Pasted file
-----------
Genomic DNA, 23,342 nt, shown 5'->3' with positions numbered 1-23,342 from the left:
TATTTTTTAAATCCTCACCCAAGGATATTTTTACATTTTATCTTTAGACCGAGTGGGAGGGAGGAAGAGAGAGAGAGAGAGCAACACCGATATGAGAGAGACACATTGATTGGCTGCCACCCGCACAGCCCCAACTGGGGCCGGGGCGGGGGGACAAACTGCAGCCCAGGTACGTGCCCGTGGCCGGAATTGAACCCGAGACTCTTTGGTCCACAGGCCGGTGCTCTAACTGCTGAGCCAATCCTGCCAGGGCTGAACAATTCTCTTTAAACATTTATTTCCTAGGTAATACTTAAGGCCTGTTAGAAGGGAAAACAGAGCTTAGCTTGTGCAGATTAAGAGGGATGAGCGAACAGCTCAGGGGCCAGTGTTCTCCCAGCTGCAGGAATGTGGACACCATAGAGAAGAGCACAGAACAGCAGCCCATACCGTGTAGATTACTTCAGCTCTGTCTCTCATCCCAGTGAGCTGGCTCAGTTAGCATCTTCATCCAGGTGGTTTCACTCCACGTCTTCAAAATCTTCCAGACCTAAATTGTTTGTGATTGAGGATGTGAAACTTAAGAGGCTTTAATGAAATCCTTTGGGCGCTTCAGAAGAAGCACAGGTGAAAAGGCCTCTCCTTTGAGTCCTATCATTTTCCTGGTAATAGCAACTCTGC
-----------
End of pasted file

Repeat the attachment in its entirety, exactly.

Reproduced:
Genomic DNA, 23,342 nt, shown 5'->3' with positions numbered 1-23,342 from the left:
TATTTTTTAAATCCTCACCCAAGGATATTTTTACATTTTATCTTTAGACCGAGTGGGAGGGAGGAAGAGAGAGAGAGAGAGCAACACCGATATGAGAGAGACACATTGATTGGCTGCCACCCGCACAGCCCCAACTGGGGCCGGGGCGGGGGGACAAACTGCAGCCCAGGTACGTGCCCGTGGCCGGAATTGAACCCGAGACTCTTTGGTCCACAGGCCGGTGCTCTAACTGCTGAGCCAATCCTGCCAGGGCTGAACAATTCTCTTTAAACATTTATTTCCTAGGTAATACTTAAGGCCTGTTAGAAGGGAAAACAGAGCTTAGCTTGTGCAGATTAAGAGGGATGAGCGAACAGCTCAGGGGCCAGTGTTCTCCCAGCTGCAGGAATGTGGACACCATAGAGAAGAGCACAGAACAGCAGCCCATACCGTGTAGATTACTTCAGCTCTGTCTCTCATCCCAGTGAGCTGGCTCAGTTAGCATCTTCATCCAGGTGGTTTCACTCCACGTCTTCAAAATCTTCCAGACCTAAATTGTTTGTGATTGAGGATGTGAAACTTAAGAGGCTTTAATGAAATCCTTTGGGCGCTTCAGAAGAAGCACAGGTGAAAAGGCCTCTCCTTTGAGTCCTATCATTTTCCTGGTAATAGCAACTCTGC